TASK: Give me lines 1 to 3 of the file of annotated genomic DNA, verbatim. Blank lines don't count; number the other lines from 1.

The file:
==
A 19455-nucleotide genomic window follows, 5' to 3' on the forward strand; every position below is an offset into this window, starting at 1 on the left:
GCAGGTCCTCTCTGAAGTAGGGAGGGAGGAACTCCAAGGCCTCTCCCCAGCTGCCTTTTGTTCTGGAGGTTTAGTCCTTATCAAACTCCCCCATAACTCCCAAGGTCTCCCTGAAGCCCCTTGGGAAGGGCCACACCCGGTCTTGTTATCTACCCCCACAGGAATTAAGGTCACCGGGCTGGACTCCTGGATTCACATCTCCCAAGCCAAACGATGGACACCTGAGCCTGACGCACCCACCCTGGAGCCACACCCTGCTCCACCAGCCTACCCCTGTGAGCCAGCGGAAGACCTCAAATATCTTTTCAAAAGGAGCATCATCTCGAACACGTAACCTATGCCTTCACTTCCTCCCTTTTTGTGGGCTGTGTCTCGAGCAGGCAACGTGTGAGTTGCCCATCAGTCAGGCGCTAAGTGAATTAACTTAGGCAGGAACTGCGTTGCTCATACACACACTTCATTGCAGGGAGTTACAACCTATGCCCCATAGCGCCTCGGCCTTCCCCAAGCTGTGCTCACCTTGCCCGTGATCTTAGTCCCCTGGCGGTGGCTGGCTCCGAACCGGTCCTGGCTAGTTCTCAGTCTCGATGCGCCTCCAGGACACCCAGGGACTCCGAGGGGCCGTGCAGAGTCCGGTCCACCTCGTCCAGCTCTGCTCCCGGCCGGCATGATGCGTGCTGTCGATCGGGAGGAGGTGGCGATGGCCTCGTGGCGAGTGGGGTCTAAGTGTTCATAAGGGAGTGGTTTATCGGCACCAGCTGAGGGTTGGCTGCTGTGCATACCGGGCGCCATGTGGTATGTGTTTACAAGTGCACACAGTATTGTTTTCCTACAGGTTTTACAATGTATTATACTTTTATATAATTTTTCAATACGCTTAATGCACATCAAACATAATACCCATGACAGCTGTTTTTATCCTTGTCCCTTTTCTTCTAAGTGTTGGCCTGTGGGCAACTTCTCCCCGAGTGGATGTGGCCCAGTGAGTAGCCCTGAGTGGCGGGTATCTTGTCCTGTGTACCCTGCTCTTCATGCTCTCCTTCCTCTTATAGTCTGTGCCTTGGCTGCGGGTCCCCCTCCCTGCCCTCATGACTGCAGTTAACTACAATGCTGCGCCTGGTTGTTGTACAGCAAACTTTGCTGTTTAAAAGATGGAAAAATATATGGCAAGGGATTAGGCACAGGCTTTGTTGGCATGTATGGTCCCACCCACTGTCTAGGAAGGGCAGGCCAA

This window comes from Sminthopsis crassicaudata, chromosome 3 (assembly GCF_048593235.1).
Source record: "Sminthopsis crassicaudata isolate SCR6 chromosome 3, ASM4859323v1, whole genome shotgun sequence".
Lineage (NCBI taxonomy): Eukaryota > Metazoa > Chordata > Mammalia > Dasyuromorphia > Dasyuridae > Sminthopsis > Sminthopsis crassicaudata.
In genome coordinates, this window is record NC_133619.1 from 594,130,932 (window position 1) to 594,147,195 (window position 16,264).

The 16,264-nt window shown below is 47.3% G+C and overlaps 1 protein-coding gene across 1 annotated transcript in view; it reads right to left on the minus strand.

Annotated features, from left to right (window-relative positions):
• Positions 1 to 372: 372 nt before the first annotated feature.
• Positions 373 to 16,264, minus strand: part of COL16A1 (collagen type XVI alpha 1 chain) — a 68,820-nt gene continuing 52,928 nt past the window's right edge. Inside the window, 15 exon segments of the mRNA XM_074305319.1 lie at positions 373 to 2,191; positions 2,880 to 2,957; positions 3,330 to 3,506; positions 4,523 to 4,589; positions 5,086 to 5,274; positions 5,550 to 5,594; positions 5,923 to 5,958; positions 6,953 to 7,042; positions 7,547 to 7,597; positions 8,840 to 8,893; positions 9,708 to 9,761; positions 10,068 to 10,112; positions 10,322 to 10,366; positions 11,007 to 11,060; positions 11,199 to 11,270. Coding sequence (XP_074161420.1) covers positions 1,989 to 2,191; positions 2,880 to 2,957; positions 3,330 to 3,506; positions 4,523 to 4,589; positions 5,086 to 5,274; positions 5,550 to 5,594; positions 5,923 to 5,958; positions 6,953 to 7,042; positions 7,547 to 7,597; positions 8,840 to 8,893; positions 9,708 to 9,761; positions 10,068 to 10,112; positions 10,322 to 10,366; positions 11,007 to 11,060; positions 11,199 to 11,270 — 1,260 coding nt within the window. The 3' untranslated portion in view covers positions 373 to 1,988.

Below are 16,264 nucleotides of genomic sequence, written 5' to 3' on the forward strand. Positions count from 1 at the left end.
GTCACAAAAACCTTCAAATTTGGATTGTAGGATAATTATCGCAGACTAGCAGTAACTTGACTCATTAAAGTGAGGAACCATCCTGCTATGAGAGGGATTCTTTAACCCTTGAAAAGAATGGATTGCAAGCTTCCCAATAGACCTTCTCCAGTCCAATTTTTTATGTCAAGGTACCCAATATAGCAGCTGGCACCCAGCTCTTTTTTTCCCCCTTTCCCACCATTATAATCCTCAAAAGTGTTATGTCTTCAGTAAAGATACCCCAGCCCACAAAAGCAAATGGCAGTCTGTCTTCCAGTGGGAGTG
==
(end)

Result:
A 19455-nucleotide genomic window follows, 5' to 3' on the forward strand; every position below is an offset into this window, starting at 1 on the left:
GCAGGTCCTCTCTGAAGTAGGGAGGGAGGAACTCCAAGGCCTCTCCCCAGCTGCCTTTTGTTCTGGAGGTTTAGTCCTTATCAAACTCCCCCATAACTCCCAAGGTCTCCCTGAAGCCCCTTGGGAAGGGCCACACCCGGTCTTGTTATCTACCCCCACAGGAATTAAGGTCACCGGGCTGGACTCCTGGATTCACATCTCCCAAGCCAAACGATGGACACCTGAGCCTGACGCACCCACCCTGGAGCCACACCCTGCTCCACCAGCCTACCCCTGTGAGCCAGCGGAAGACCTCAAATATCTTTTCAAAAGGAGCATCATCTCGAACACGTAACCTATGCCTTCACTTCCTCCCTTTTTGTGGGCTGTGTCTCGAGCAGGCAACGTGTGAGTTGCCCATCAGTCAGGCGCTAAGTGAATTAACTTAGGCAGGAACTGCGTTGCTCATACACACACTTCATTGCAGGGAGTTACAACCTATGCCCCATAGCGCCTCGGCCTTCCCCAAGCTGTGCTCACCTTGCCCGTGATCTTAGTCCCCTGGCGGTGGCTGGCTCCGAACCGGTCCTGGCTAGTTCTCAGTCTCGATGCGCCTCCAGGACACCCAGGGACTCCGAGGGGCCGTGCAGAGTCCGGTCCACCTCGTCCAGCTCTGCTCCCGGCCGGCATGATGCGTGCTGTCGATCGGGAGGAGGTGGCGATGGCCTCGTGGCGAGTGGGGTCTAAGTGTTCATAAGGGAGTGGTTTATCGGCACCAGCTGAGGGTTGGCTGCTGTGCATACCGGGCGCCATGTGGTATGTGTTTACAAGTGCACACAGTATTGTTTTCCTACAGGTTTTACAATGTATTATACTTTTATATAATTTTTCAATACGCTTAATGCACATCAAACATAATACCCATGACAGCTGTTTTTATCCTTGTCCCTTTTCTTCTAAGTGTTGGCCTGTGGGCAACTTCTCCCCGAGTGGATGTGGCCCAGTGAGTAGCCCTGAGTGGCGGGTATCTTGTCCTGTGTACCCTGCTCTTCATGCTCTCCTTCCTCTTATAGTCTGTGCCTTGGCTGCGGGTCCCCCTCCCTGCCCTCATGACTGCAGTTAACTACAATGCTGCGCCTGGTTGTTGTACAGCAAACTTTGCTGTTTAAAAGATGGAAAAATATATGGCAAGGGATTAGGCACAGGCTTTGTTGGCATGTATGGTCCCACCCACTGTCTAGGAAGGGCAGGCCAA

This window comes from Sminthopsis crassicaudata, chromosome 3 (assembly GCF_048593235.1).